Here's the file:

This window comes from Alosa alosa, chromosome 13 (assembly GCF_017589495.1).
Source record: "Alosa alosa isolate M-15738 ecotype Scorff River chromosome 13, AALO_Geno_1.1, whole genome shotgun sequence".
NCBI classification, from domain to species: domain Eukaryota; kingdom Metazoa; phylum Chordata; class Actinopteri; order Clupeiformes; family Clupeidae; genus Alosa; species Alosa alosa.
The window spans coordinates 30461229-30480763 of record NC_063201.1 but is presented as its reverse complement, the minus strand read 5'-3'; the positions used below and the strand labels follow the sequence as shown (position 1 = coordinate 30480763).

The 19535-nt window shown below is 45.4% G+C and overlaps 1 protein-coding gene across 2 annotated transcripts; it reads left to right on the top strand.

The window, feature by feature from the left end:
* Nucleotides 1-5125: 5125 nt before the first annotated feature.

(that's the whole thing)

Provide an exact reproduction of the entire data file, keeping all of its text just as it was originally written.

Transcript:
This window comes from Alosa alosa, chromosome 13 (assembly GCF_017589495.1).
Source record: "Alosa alosa isolate M-15738 ecotype Scorff River chromosome 13, AALO_Geno_1.1, whole genome shotgun sequence".
NCBI classification, from domain to species: domain Eukaryota; kingdom Metazoa; phylum Chordata; class Actinopteri; order Clupeiformes; family Clupeidae; genus Alosa; species Alosa alosa.
The window spans coordinates 30461229-30480763 of record NC_063201.1 but is presented as its reverse complement, the minus strand read 5'-3'; the positions used below and the strand labels follow the sequence as shown (position 1 = coordinate 30480763).

The 19535-nt window shown below is 45.4% G+C and overlaps 1 protein-coding gene across 2 annotated transcripts; it reads left to right on the top strand.

The window, feature by feature from the left end:
* Nucleotides 1-5125: 5125 nt before the first annotated feature.